Unfortunately, I am operating DPM on an older server, and the server’s system board can not accomodate more than 2 GB of RAM. Since I can’t add any more memory to the server, and replacing the server isn’t an option right now, I tried disabling the server’s virtual memory.
Only time will tell if this was a good idea or a bad idea, but as of right now all of my replicas are consistant. I’ll keep you updated on how this idea ends up working out.
When Microsoft first introduced Vista, one of the new features that was introduced along with it was the Windows Experience index. The basic idea was that the performance of various system components was rated and assigned a numerical score. The lowest score represented your overall Windows Experience Index.
At the time, Microsoft wanted to simplify things for home users by getting software publishers to list a minimum experience index rating for applications rather than firm hardware requirements. In other words, if an application required a minimum score of 2.0, and your computer was rated at 3.0, then you could be guaranteed that the application would work. Well, that was the theory anyway. Ultimately, I don’t know of any software publishers that actually began using the Windows Experience Index.
Although nobody really uses the Windows Experience Index to determine what applications they can perform, I do use it to test the effectiveness of hardware upgrades on my primary workstation. Tonight something interesting happened though. My computer previously had scores ranging from 5.0 to 5.9 and had an overall score of 5.0. I ended up replacing the system board, the CPU, the power supply, and the graphics card. This time when checked the Windows Experience Index, all of my scores were 5.9.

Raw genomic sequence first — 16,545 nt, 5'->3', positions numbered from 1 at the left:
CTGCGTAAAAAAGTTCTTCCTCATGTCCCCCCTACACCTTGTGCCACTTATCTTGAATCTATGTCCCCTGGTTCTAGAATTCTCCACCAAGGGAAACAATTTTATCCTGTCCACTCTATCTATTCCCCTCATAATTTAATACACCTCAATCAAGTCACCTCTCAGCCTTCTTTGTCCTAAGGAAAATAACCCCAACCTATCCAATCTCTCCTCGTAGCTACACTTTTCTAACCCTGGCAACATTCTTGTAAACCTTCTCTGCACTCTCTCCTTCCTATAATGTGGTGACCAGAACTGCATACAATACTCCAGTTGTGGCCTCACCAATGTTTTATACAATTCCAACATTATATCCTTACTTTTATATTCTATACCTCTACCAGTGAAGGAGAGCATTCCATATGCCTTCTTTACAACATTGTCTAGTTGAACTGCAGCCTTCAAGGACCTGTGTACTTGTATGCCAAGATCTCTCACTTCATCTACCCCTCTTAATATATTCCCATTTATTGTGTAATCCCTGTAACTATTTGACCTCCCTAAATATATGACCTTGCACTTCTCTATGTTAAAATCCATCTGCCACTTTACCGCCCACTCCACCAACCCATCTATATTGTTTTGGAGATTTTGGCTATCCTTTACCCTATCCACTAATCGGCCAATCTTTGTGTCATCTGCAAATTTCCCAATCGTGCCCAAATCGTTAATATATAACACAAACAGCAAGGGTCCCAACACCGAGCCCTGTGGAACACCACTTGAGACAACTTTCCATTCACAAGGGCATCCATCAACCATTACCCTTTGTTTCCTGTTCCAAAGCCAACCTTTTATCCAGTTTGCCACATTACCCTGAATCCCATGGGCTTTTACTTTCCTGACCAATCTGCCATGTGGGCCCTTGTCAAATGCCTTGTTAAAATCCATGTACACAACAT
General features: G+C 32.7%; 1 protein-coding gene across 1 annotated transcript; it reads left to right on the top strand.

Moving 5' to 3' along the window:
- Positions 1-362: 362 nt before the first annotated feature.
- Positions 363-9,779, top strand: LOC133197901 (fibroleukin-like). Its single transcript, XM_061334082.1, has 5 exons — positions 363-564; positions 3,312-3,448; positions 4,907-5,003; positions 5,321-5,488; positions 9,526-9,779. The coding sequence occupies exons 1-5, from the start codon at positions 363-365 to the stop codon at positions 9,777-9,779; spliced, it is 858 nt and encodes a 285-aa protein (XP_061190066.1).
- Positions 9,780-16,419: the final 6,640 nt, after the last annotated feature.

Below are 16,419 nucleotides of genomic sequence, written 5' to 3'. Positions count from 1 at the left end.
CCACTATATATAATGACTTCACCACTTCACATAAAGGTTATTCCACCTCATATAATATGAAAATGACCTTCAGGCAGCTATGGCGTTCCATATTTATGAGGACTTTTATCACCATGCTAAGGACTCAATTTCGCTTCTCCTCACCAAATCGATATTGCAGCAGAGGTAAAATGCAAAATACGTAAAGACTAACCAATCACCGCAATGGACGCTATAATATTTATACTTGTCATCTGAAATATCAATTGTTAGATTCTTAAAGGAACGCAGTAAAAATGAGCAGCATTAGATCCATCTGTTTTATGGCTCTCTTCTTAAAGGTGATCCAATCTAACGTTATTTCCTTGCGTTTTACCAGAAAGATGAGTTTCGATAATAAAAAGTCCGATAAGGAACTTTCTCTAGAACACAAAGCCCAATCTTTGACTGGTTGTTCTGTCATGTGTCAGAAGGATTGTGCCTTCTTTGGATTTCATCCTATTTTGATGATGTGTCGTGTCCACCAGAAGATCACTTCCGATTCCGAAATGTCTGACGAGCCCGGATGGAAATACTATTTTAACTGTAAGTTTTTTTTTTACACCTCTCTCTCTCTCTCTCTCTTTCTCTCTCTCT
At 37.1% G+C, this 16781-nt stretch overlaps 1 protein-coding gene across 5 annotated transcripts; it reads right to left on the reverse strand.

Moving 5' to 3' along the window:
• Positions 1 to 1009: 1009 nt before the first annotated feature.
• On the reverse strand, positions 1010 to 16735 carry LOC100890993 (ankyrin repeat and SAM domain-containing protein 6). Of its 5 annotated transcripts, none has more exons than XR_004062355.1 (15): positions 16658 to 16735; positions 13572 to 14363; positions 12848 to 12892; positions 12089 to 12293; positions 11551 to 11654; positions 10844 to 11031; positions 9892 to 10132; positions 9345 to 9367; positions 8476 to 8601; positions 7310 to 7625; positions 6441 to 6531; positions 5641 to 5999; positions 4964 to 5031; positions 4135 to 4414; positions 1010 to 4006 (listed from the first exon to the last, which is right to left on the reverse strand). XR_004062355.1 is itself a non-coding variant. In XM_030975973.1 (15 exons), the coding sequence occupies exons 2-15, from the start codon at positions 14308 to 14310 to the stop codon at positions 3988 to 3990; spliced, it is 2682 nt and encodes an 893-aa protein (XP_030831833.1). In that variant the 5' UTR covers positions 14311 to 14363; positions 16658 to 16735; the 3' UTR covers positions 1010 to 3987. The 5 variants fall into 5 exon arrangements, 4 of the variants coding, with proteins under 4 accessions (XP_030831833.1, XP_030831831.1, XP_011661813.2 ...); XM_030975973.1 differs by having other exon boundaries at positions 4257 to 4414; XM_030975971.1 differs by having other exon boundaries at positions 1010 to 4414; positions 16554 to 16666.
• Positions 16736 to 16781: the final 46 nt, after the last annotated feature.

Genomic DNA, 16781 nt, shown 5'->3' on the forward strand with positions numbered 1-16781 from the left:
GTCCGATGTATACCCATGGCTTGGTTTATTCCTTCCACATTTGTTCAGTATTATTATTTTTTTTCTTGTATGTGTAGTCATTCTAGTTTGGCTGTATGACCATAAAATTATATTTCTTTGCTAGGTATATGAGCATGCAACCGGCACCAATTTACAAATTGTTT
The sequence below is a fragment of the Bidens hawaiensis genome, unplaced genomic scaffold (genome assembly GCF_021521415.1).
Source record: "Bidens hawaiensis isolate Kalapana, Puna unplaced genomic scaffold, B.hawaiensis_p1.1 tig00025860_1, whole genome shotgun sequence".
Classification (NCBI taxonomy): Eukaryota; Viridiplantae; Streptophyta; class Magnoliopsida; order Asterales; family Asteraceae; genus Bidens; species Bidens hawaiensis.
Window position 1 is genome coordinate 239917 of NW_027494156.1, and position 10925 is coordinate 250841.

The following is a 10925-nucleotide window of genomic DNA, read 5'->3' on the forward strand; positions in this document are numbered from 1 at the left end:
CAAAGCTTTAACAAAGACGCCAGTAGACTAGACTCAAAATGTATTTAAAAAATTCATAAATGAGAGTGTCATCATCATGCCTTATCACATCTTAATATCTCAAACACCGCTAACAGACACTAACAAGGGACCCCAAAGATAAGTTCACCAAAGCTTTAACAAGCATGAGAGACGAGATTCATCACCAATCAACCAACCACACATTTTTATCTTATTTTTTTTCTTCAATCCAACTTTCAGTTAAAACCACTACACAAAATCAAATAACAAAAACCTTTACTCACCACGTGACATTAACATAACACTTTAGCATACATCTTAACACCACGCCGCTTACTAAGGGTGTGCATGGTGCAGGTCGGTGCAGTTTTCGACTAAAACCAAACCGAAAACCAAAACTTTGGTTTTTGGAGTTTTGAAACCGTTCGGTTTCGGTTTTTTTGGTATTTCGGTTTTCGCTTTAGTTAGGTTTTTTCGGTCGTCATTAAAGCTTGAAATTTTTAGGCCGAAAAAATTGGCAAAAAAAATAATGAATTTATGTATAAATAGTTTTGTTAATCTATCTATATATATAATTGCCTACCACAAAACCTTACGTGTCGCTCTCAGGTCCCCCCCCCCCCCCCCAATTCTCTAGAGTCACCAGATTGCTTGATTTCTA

What I didn’t realize is that in Windows Vista, the scores are capped at 5.9. No matter how good your hardware is, you will never score higher than 5.9. This means that there will eventually come a time when the Windows Experience Index becomes meaningless as a benchmark because of improvements in hardware. Windows 7 also includes the Windows Experience Index, and the maximum score has been raised to 7.9. Even so, I have to question the effectiveness of the index if it is capped. Oh well, I guess that’s what the Performance Monitor is for.
It’s kind of funny how timing works out sometimes. About a week ago I mentioned in one of my blog posts that I hadn’t seen an automatic installation kit for Windows 7 yet. Today Microsoft sent an E-mail message to beta testers asking them to try out some of the new Windows 7 tools. Among these tools were:
- The Microsoft Assessment and Planning Toolkit
- The Application Compatability Toolkit
- The User State Migration Tool
- The Microsoft Deployment Toolkit